The last time we counted down to midnight seems both ten minutes and ten years ago, thanks to the tumultuous time warp of 2020. A strong start (hello, January and February) flipped almost overnight into a bewildering lockdown and, for many of us, a transition to work-from-home that we have yet to see end. Nine months later, offices are still closed, formerly bustling business districts have become ghost towns, and many frequent flyers haven’t stepped foot in an airport since March. Nevertheless, we’ve seen incredible adaptation by organizations, as both leaders and employees merge their home and work lives like never before.

Flexible leadership allowed organizations to leverage – or even create – new best practice policies, as evidenced by our clients. Companies with the infrastructure to go online went fully remote almost overnight. Others that were deemed essential or depended on employees showing up in person implemented rigorous safety procedures amidst changing government policy, stakeholder pushback and even the risk of the business’ success. Vantage Partner Carl Robinson shares: “[Against] the backdrop of incredible political dissent, completely mixed messages and confusion around what’s right and what’s wrong health-wise, leaders have been steadfast in applying safety-first protocol in their organizations – and they’ve really been successful. The effort that I’ve seen, in some ways putting aside personal adversity to be a good role model for their companies and step up, rather than recede into the background, has been extraordinary.”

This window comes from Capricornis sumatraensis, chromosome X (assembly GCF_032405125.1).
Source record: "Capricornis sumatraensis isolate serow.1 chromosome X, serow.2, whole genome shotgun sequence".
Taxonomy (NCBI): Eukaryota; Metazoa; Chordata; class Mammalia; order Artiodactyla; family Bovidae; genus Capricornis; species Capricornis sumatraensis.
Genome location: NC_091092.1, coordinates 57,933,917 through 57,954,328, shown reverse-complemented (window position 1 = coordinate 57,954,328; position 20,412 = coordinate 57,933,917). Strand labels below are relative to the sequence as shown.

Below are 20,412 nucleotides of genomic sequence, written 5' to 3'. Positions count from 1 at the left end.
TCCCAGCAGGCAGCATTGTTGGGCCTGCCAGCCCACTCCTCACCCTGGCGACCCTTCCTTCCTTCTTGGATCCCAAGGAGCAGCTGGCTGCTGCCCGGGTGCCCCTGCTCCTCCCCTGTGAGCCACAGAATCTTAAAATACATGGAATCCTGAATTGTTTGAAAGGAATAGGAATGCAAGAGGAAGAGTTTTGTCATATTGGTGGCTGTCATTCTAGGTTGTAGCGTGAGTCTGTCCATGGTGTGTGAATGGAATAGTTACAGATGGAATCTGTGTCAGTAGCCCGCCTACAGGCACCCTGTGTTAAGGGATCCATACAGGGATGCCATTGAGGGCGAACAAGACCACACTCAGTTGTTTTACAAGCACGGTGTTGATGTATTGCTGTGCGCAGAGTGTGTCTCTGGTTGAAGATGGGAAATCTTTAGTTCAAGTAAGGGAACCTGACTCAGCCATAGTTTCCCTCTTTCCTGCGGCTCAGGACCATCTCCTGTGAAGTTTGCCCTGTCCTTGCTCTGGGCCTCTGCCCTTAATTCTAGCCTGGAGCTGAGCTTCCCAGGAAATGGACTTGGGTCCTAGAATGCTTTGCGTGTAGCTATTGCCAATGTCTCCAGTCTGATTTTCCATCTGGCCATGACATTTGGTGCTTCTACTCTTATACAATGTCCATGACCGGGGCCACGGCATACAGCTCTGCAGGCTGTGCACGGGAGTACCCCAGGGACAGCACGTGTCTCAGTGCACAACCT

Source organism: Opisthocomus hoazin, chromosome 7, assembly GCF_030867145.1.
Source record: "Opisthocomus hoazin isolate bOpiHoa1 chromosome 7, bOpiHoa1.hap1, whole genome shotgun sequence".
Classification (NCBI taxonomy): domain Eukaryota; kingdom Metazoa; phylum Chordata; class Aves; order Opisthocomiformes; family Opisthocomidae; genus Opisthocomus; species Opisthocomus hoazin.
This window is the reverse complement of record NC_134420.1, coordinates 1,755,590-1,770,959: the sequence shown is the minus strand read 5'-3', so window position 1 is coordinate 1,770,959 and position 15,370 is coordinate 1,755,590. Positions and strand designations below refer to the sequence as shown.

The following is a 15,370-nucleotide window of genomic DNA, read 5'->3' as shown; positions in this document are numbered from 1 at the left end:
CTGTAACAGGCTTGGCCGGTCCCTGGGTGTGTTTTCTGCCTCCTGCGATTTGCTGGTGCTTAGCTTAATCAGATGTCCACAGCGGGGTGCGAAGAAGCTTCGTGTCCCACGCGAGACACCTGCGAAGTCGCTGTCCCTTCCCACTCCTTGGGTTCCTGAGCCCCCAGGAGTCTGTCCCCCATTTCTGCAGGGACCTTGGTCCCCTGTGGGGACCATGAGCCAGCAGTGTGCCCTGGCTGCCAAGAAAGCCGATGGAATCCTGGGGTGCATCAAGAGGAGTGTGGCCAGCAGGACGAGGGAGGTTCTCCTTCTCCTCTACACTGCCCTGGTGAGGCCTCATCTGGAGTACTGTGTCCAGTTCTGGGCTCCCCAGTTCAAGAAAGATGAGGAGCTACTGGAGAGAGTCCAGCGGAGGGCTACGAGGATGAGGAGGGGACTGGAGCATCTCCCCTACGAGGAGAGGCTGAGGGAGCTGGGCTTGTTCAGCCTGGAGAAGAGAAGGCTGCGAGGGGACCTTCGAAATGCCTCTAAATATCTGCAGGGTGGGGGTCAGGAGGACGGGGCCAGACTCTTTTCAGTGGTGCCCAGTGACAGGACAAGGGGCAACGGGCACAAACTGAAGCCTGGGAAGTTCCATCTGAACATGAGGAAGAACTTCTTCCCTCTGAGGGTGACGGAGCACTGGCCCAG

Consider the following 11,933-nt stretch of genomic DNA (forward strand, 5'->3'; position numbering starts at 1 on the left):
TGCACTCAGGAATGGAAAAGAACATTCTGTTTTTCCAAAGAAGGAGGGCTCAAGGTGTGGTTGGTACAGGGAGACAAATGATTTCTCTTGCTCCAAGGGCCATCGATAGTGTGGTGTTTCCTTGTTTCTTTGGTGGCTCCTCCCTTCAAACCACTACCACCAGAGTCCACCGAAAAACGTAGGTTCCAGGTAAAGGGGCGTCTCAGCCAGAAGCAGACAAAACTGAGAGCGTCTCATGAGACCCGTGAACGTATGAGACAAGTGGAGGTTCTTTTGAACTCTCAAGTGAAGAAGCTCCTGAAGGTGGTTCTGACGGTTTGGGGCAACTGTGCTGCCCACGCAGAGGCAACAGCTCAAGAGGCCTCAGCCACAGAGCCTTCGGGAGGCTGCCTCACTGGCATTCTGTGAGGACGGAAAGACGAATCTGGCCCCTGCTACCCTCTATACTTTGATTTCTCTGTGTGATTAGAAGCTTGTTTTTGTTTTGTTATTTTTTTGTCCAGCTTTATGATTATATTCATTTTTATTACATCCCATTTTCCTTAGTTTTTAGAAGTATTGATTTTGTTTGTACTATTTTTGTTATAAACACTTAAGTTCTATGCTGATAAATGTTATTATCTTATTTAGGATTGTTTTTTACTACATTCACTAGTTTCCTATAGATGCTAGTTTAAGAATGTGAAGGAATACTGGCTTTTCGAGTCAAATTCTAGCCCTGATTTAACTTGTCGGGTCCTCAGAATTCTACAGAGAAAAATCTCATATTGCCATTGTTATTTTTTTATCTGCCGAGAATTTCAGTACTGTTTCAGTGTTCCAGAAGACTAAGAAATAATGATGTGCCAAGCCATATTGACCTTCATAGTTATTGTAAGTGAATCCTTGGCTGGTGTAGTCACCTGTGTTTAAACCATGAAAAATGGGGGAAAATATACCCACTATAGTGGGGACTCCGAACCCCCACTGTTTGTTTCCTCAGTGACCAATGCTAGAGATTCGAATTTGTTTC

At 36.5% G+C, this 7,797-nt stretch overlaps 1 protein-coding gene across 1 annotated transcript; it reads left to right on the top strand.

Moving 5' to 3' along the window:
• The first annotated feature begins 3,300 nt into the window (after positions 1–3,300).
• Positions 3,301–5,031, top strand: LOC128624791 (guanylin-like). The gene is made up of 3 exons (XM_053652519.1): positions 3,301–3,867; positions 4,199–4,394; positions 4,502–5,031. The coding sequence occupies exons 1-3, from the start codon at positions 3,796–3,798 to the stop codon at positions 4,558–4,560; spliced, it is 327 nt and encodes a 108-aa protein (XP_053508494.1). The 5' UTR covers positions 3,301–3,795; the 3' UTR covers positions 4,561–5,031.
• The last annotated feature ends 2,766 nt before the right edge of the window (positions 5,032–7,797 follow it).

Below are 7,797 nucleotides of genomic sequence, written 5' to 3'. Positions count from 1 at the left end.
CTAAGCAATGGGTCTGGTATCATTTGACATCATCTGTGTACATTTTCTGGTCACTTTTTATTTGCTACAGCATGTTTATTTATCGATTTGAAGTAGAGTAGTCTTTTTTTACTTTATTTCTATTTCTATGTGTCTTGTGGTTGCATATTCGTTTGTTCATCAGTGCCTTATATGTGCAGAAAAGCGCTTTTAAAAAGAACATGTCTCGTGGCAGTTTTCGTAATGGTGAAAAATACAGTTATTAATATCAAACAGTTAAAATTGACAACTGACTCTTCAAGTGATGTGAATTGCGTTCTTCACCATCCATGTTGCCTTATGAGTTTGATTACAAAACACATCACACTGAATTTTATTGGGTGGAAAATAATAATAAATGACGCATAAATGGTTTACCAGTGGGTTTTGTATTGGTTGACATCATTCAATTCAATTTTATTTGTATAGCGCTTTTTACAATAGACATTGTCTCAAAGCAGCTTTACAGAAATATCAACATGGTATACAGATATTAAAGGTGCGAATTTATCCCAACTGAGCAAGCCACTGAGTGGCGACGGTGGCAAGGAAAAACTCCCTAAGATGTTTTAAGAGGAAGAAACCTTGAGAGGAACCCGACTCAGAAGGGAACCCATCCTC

Reflecting on 2020, our consultants have seen organizations adapt and change like never before. So, on the cusp of yet another new year, we asked them what lessons they hope leaders continue to hold on to as we move forward – and what fumbles that are better left in the wake of the pandemic.

 “Just a Phase”: Like Tiger King, Let’s Leave These Missteps in 2020

The “light at the end of the tunnel” concept has kept employees in a permanent state of wondering whether they should invest in a better work-from-home set-up than their kitchen table. All year, organizations have been making promises they can’t keep. Statements like “We’ll be back in the office next week” turned into “next month” and has lately turned into July 2021, fueled by Google’s announcement postponing their return-to-office date. While organizations have tried to provide their employees with expectations for “going back to normal,” their uncertainty – and by extension, unfulfilled promises – may have done more harm than good.